Huck Finn

IMAGINE THAT YOU are a black teenager at a predominantly white school. Imagine that your English teacher is also good at his or her job. Your teacher will tell you right off the bat that Mark Twain was not a racist; that his masterpiece is a story of reconciliation between the races; that the story of one white boy and his friend—a runaway slave—journeying down the Mississippi on a raft is filled with irony, a riveting narrative, and the revolutionary use of dialect. The teacher may even tell you that Ernest Hemingway, in Matrix-speak, spoke of it as the One book out of which all American literature poured, while Faulkner, not to be outdone, called all of us Twain’s heirs. You take these glowing accolades with a grain if salt. What do dead white male authors know about your particular situation in this particular class?

Your teacher will also prepare you for the N-word, which will appear over two hundred times in the novel. The teacher will say that its repetition is understandable within the historical context of the novel. He or she will then set down some guidelines about how—or if—this word will be used in class discussions, read-alouds, or in papers or journals (quoting the text). The novel, you are also told, will be supplemented by material on slavery, since, in your teacher’s words, “Huckleberry Finn deals with the true horrors of slavery about as much as it deals with the juice of huckleberries.” You can tell that your teacher is trying to lighten the atmosphere and be sensitive to the needs of all students. Your teacher may even say a few words about the problematic portrait of Jim—since Twain, you are informed, doesn’t deal honestly with black characters in this particular novel.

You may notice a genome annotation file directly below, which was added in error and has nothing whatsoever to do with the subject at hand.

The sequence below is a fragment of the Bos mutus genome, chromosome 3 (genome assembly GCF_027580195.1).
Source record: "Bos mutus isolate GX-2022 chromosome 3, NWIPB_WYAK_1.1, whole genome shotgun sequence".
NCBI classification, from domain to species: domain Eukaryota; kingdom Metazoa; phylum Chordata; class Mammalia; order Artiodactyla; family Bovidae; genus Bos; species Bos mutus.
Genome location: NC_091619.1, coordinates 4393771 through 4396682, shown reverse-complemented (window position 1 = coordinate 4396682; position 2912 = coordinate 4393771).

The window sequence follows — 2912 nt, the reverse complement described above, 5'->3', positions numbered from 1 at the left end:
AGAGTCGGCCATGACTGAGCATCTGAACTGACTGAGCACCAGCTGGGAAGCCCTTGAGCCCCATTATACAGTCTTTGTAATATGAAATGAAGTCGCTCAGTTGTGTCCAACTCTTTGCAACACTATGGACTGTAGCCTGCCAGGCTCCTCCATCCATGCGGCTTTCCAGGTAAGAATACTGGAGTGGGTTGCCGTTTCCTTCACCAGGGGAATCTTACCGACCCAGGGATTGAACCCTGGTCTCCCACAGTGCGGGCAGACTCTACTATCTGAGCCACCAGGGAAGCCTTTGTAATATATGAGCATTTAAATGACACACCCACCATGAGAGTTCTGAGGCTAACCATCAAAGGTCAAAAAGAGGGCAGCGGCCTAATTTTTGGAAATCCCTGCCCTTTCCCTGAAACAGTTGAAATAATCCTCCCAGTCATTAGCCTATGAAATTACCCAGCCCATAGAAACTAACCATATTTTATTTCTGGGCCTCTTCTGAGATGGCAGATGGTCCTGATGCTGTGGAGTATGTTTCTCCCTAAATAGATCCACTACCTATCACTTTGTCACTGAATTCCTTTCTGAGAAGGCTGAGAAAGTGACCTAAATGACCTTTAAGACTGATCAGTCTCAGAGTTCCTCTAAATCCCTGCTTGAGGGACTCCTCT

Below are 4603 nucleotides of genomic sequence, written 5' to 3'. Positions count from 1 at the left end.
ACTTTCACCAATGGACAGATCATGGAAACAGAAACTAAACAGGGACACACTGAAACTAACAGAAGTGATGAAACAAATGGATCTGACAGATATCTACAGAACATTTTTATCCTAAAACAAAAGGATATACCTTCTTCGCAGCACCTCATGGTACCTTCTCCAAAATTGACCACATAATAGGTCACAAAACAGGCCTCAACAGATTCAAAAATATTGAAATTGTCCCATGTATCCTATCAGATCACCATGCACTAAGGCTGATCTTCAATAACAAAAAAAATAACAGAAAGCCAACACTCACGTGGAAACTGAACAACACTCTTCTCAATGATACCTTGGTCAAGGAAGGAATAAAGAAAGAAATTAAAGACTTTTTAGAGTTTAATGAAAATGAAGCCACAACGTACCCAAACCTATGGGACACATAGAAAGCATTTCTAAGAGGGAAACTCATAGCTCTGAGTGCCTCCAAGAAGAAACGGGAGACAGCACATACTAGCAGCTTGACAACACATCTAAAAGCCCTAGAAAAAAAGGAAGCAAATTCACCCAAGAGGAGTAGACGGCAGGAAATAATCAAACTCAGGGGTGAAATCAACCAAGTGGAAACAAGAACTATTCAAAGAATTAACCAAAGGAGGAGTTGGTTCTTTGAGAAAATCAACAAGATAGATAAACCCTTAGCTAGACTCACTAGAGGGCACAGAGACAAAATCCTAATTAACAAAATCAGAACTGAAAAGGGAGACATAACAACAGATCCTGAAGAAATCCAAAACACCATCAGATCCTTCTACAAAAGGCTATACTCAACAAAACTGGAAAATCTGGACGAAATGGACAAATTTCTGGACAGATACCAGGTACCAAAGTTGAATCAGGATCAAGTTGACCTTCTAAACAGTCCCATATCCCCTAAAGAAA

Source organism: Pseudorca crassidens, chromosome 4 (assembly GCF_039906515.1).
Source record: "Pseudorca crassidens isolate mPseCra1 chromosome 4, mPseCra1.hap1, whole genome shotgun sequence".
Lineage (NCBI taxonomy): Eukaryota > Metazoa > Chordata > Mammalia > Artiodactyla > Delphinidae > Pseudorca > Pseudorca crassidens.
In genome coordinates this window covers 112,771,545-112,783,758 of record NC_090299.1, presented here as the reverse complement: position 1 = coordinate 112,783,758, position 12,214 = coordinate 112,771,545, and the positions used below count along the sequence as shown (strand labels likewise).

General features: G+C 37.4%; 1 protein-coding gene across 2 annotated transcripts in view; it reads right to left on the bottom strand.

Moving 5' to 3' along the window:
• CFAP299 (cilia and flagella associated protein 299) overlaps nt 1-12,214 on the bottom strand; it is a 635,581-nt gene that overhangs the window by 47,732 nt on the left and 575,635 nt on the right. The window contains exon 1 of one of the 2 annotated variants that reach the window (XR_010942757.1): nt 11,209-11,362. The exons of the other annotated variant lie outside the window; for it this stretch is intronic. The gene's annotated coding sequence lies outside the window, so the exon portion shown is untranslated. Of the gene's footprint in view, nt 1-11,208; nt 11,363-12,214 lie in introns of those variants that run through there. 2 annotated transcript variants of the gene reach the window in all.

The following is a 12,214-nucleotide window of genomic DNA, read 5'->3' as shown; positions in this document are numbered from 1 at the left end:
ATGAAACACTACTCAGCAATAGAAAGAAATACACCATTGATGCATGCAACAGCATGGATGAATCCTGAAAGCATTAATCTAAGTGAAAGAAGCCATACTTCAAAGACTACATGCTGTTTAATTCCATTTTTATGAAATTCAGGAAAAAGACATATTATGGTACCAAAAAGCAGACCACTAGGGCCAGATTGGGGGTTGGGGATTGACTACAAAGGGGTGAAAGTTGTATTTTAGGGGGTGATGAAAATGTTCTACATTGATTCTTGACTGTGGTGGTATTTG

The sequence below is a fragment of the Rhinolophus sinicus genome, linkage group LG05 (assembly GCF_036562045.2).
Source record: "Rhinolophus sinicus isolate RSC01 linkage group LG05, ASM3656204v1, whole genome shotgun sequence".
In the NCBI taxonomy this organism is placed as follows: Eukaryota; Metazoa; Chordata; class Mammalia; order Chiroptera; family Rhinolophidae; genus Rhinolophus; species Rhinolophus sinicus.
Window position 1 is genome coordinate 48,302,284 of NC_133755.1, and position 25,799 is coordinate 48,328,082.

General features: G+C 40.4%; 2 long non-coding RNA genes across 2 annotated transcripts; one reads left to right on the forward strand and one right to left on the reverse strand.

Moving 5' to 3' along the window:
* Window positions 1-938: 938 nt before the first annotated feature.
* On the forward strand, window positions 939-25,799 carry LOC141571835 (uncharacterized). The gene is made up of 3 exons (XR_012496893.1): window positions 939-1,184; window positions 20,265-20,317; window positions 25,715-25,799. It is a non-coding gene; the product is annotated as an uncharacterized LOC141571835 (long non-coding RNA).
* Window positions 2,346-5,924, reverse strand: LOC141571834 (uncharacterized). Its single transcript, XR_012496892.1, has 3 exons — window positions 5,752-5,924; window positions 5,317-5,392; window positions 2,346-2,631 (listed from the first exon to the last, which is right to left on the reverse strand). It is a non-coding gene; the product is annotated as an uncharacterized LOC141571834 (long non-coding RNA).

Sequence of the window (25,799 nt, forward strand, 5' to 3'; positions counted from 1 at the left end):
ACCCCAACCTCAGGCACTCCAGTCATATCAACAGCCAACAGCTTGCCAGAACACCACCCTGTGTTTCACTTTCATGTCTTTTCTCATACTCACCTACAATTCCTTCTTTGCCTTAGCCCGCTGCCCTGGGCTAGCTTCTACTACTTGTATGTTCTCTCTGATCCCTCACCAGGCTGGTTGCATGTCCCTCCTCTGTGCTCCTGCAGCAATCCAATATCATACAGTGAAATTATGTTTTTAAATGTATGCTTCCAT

Then you will read the novel with your classmates, and you quickly discover that your teacher was right about what he said.

From the moment Jim is introduced in the beginning of Chapter 2, Twain stereotypes blacks and feeds the fantasy-vision that many whites have of...